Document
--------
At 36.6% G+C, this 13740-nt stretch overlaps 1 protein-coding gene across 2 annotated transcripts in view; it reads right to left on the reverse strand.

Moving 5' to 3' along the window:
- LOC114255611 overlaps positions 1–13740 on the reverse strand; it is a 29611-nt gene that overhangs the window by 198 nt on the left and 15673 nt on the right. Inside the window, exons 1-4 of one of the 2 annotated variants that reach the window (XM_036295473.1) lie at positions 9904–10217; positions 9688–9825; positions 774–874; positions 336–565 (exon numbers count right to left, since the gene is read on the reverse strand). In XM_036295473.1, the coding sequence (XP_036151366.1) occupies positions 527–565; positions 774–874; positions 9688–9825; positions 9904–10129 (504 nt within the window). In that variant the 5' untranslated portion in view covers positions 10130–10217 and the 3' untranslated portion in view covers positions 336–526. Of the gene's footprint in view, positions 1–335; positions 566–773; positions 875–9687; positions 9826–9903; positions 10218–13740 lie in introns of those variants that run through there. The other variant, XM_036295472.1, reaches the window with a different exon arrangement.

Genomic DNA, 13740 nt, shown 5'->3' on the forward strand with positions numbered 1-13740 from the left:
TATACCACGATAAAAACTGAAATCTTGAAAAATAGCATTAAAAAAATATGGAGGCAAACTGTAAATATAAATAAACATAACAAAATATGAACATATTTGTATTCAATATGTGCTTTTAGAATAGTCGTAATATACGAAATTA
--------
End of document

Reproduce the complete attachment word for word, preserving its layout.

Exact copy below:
At 36.6% G+C, this 13740-nt stretch overlaps 1 protein-coding gene across 2 annotated transcripts in view; it reads right to left on the reverse strand.

Moving 5' to 3' along the window:
- LOC114255611 overlaps positions 1–13740 on the reverse strand; it is a 29611-nt gene that overhangs the window by 198 nt on the left and 15673 nt on the right. Inside the window, exons 1-4 of one of the 2 annotated variants that reach the window (XM_036295473.1) lie at positions 9904–10217; positions 9688–9825; positions 774–874; positions 336–565 (exon numbers count right to left, since the gene is read on the reverse strand). In XM_036295473.1, the coding sequence (XP_036151366.1) occupies positions 527–565; positions 774–874; positions 9688–9825; positions 9904–10129 (504 nt within the window). In that variant the 5' untranslated portion in view covers positions 10130–10217 and the 3' untranslated portion in view covers positions 336–526. Of the gene's footprint in view, positions 1–335; positions 566–773; positions 875–9687; positions 9826–9903; positions 10218–13740 lie in introns of those variants that run through there. The other variant, XM_036295472.1, reaches the window with a different exon arrangement.

Genomic DNA, 13740 nt, shown 5'->3' on the forward strand with positions numbered 1-13740 from the left:
TATACCACGATAAAAACTGAAATCTTGAAAAATAGCATTAAAAAAATATGGAGGCAAACTGTAAATATAAATAAACATAACAAAATATGAACATATTTGTATTCAATATGTGCTTTTAGAATAGTCGTAATATACGAAATTA